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No Blues This Raucous Song

  • Image: Image
  • Book Type: Poetry
  • by: Lynn Wagner
  • Date Published: December 2009
  • ISBN-13: 978-1-9820626-2-3
  • Format: Chapbook
  • Pages: 32pp
  • Price: $12.00
  • Review by: Sara C. Rauch

I don’t usually fall in love with a book before I’ve even opened its cover. But it just happened with Lynn Wagner’s chapbook, No Blues This Raucous Song. This is a jewel of a collection – albeit a tiny one. From the deep red cover, to the gold and ivory pages, to the crisp letters and evocative poetry inside, every element of this collection is beguiling.

As the title hints, Wagner’s poetry is musical. Populated by jazz musicians, dead female poets, lepidopterists and circus performers, each poem sings. The language here is taut, seductive, imploring.

One of my favorites, “Ninety-eight Degrees,” begins, “My tongue an iris bent low to your body, / stem whitening in the crease. / To be broken like that, having // green bleed away so that by June / the flower’s gone, succumbed / to summer heat, long-sleeved,” and moves through the hazy heat of summer with such despair, such passion, summoning Billie Holiday’s voice, God, the moon.

Wagner’s poems are funny, like “My ex-lover comes back into my life” which compares an ex-lover to a stray dog; and they are sexy, like “So What” (presumably a take on the famous Miles David tune) that pulses, “Playing // around the woman’s thigh / or lips // brushed any which way // slow.” Despite its size, No Blues This Raucous Song is filled to the brim with beauty and heartache and rhythm – the very things that make poetry so enjoyable. Wagner’s is not a complicated aesthetic, but she captures each moment with expert precision. Her poetry conveys desire so perfectly that the heat fairly rises from the page. The opening poem, “Unjust Spring,” turns bunches of flowers into objects of worship:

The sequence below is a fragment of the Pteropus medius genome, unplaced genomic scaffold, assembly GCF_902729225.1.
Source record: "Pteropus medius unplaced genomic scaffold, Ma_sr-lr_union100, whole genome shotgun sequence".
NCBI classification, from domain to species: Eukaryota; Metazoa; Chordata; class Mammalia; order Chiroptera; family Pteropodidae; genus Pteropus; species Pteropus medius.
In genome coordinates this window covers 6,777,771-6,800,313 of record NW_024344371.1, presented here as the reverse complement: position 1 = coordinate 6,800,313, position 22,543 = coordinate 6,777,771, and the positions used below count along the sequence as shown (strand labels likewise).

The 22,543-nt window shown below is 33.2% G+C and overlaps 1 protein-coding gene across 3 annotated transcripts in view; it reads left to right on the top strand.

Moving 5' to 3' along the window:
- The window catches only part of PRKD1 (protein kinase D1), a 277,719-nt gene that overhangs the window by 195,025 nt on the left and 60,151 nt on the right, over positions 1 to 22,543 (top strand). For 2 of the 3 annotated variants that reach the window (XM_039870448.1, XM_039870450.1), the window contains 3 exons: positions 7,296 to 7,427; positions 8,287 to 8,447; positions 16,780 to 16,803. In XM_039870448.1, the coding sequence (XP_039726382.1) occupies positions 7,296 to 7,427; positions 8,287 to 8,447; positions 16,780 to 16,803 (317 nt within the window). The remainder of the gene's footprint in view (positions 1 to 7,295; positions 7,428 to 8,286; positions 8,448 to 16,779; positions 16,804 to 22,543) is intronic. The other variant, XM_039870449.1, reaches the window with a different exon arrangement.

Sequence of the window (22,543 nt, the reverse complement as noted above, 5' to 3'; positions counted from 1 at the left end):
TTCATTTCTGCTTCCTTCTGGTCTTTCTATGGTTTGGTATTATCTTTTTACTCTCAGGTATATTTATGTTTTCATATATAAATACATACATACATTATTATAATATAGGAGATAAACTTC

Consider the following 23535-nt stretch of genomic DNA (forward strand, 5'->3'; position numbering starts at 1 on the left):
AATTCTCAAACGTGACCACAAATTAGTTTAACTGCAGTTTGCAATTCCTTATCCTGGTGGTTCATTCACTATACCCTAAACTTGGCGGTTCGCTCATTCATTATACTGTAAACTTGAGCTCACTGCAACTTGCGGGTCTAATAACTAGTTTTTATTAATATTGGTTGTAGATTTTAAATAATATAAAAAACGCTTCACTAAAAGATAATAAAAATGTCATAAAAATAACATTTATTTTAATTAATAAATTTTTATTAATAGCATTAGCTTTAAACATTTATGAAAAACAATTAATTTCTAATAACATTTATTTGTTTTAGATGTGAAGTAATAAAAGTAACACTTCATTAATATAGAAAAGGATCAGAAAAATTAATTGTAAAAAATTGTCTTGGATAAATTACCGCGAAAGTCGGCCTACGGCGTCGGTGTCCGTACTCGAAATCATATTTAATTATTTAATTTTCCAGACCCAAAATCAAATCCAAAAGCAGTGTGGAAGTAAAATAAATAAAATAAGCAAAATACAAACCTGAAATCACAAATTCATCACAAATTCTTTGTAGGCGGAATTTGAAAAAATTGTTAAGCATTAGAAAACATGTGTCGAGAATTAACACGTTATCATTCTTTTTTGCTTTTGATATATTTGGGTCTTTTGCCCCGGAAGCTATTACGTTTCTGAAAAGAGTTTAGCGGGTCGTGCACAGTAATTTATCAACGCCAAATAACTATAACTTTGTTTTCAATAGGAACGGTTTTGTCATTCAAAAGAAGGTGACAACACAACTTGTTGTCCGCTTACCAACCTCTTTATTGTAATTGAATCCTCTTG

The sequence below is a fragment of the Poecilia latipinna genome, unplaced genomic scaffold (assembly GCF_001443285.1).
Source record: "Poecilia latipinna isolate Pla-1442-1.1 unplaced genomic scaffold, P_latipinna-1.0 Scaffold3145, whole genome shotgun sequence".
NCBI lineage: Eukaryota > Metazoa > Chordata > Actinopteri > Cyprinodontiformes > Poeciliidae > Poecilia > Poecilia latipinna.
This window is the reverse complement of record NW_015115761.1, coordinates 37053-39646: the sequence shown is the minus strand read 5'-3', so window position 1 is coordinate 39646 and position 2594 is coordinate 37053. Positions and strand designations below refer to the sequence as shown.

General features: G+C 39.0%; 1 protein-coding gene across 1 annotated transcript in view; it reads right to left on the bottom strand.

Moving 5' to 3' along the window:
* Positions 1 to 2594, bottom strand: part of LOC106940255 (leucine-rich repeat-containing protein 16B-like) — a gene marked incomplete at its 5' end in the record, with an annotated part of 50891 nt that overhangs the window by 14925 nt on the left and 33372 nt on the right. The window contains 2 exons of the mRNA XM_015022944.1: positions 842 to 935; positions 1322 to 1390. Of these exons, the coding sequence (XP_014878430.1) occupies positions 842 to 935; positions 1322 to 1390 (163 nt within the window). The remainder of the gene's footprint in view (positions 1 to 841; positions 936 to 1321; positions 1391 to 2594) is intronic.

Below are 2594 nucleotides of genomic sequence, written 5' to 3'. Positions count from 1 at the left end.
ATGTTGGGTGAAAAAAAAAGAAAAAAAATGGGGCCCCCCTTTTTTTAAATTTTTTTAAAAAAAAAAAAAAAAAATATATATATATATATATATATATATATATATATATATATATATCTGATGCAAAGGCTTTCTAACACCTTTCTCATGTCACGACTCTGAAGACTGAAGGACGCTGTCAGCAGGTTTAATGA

The irises
in the flower man’s white plastic bucket
shrivel and frill. They miss Costa Rica and are all bruised tongue.
Even the daffodils disappoint – their deep trumpets
soundless, fiery stigma and anthers
pining for honeybees. There is never enough.

It’s true, there is never enough, especially where chapbooks are concerned; they are such a tease – an amuse bouche in the world of poetry. Nonetheless, No Blues This Raucous Song, in all its tactile, rich, rhythmic glory, beckons to be savored.

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Review Posted on March 01, 2010
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